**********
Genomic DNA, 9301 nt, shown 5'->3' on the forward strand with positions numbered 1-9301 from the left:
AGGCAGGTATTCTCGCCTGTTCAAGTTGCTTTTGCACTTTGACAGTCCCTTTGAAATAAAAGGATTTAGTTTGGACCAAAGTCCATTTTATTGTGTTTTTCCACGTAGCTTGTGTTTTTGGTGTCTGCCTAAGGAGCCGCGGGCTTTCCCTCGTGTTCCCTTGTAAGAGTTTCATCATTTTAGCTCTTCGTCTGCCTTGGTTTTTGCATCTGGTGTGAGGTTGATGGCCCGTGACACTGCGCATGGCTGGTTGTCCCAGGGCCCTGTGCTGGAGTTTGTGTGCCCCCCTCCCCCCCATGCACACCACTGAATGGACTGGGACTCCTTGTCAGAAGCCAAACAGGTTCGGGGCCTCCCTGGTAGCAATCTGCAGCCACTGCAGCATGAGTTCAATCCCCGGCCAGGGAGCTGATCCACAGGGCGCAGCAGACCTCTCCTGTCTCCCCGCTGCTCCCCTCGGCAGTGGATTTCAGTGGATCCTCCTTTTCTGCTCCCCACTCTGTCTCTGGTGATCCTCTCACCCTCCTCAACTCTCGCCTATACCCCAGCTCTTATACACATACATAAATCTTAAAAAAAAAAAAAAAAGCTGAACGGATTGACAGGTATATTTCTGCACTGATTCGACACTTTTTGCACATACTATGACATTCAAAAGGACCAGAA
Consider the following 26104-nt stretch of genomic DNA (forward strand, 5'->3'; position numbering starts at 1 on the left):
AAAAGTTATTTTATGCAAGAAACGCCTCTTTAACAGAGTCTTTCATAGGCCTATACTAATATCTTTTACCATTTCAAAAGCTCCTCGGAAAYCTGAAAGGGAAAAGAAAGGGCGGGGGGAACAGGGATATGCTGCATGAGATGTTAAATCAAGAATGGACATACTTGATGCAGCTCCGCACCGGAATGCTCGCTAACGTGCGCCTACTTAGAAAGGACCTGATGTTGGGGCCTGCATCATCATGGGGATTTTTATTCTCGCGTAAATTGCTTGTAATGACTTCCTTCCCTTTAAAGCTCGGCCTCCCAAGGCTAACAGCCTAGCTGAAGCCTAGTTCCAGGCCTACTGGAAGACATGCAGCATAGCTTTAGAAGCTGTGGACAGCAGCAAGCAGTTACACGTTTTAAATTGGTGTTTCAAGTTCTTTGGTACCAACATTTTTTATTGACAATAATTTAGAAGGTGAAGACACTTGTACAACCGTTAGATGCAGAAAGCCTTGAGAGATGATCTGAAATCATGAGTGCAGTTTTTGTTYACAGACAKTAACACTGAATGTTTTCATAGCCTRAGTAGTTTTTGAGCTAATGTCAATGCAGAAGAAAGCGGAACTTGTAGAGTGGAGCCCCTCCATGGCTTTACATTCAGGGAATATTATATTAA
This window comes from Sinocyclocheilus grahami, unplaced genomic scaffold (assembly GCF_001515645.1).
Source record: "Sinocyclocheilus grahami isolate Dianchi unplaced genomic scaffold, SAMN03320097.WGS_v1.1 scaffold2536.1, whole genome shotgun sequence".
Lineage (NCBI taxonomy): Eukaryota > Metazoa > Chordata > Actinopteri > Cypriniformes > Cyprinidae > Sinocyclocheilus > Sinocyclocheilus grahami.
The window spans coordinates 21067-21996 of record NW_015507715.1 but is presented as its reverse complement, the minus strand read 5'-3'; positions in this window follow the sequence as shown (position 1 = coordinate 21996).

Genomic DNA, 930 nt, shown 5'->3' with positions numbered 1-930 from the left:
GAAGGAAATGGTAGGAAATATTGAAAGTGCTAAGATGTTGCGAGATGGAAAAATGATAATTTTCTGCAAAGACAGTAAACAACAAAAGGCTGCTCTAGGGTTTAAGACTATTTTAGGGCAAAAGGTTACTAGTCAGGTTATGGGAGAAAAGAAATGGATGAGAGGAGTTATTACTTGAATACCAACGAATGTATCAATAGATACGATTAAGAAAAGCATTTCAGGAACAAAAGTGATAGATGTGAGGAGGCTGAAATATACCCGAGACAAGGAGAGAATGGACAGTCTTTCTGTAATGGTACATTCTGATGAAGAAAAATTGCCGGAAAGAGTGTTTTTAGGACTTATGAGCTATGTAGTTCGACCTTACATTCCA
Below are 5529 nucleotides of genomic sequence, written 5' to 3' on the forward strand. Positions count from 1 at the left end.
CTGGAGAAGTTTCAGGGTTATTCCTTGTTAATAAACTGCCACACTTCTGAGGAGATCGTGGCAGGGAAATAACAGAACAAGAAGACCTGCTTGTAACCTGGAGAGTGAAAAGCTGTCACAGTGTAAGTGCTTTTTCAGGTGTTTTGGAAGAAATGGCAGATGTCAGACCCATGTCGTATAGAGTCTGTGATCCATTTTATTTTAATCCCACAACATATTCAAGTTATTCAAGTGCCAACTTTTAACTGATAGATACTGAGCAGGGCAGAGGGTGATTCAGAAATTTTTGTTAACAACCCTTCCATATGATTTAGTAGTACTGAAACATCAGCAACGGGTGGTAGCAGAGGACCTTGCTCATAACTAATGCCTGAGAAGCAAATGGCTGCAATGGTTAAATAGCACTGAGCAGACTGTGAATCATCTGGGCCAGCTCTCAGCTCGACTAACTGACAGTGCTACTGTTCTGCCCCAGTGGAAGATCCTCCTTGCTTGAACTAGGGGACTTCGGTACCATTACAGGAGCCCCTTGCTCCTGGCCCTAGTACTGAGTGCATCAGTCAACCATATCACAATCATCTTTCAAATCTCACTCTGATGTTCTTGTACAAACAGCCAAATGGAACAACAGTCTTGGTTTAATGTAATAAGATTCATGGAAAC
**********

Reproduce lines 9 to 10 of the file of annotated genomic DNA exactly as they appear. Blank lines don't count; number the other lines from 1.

Genomic DNA, 930 nt, shown 5'->3' with positions numbered 1-930 from the left:
GAAGGAAATGGTAGGAAATATTGAAAGTGCTAAGATGTTGCGAGATGGAAAAATGATAATTTTCTGCAAAGACAGTAAACAACAAAAGGCTGCTCTAGGGTTTAAGACTATTTTAGGGCAAAAGGTTACTAGTCAGGTTATGGGAGAAAAGAAATGGATGAGAGGAGTTATTACTTGAATACCAACGAATGTATCAATAGATACGATTAAGAAAAGCATTTCAGGAACAAAAGTGATAGATGTGAGGAGGCTGAAATATACCCGAGACAAGGAGAGAATGGACAGTCTTTCTGTAATGGTACATTCTGATGAAGAAAAATTGCCGGAAAGAGTGTTTTTAGGACTTATGAGCTATGTAGTTCGACCTTACATTCCA